What are Threat Hunting and the use of threat hunting tools?
Getting to know threat hunting tools get more important when we recognize that cybercrime groups are now building hard-to-detect tools and deploying techniques making it quite difficult for organizations to tell if they are being intruded.
Passive methods of detecting signs of intrusion are becoming less practical as environments are complicated. no systems or technologies can absolutely find out malicious activities. thus, humans must “go for a hunt.”
Threats are conducted by humans; threat actors are persistent, and they often manage to dodge network defense. For instance, the actors behind an Advanced Persistent Threat (APT) manipulate to gain unauthorized access to a network. They operate for along duration. Persistent and funded threat actors will not be caught by the security measures taken on the plexus.
Threat hunting tools make you capable to implement a proactive method with a focus on the pursuit of attacks. They found the evidence that attackers leave behind when they are conducting reconnaissance, malware, or data exfiltration attacks. Instead of waiting for technological methods to detect an attack and alert us, we can employ man analytical skills and knowledge of environment context to detect unauthorized activities much faster and more efficiently.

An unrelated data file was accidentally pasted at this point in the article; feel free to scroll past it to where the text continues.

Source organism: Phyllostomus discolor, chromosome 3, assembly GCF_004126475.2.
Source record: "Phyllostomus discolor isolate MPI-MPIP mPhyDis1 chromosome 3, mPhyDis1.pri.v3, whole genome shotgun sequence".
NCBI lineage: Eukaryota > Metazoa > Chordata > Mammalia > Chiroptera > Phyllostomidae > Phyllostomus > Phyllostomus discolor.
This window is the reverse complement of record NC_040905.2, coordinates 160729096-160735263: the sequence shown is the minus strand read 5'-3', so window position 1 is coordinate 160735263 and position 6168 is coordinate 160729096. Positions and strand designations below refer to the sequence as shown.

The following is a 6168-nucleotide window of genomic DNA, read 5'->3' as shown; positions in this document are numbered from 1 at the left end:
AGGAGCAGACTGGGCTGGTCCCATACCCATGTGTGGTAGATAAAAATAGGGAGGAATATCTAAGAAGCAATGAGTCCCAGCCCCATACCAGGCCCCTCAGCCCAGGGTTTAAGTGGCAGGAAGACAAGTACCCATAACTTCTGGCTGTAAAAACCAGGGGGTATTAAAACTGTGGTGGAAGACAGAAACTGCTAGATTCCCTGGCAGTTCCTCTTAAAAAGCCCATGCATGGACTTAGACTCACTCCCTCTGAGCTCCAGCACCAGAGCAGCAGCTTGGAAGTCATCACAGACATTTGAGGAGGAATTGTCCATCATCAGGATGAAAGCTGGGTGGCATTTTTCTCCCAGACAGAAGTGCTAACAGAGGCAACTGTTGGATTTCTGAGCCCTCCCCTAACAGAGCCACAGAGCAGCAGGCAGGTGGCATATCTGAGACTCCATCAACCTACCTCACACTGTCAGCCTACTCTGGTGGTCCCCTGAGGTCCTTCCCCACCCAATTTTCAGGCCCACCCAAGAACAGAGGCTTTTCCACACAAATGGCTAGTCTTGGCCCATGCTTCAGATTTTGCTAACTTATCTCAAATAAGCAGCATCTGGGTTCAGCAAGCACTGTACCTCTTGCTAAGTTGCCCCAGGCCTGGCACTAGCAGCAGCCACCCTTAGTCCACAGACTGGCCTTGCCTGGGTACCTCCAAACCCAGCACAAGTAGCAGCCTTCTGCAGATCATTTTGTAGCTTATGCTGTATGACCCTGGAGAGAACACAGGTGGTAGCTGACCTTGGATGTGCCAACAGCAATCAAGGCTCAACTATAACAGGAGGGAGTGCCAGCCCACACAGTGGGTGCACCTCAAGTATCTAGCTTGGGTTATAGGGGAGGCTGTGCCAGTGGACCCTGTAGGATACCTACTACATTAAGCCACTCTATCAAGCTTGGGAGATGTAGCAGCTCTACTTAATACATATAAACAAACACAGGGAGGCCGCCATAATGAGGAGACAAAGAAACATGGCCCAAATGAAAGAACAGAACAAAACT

Threat hunting tools make the premature discovery of an attack possible. It aims to stop the attack before it is carried out successfully.
Using threat hunting tools is not a new concept, but it has been a trending topic in the cybersecurity industry lately. As the name suggests, threat hunting is about proactively looking for intruders and signs of potential future intrusions instead of using passive methods of detecting Threats, and waiting for clear signs of an intrusion as these methods are becoming outdated.
Why Cyber-Attacks Happen?
Threat actors such as cybercrime organizations, nation-state hackers, and hackers for hire have various motivations to attack an organization:
- Financial gain: Threat actors steal information for direct or indirect financial gain; for instance, hackers steal credit card data to financially profit from them. Hackers can also compromise a corporate database to gain access to personal information and sell it on the dark web.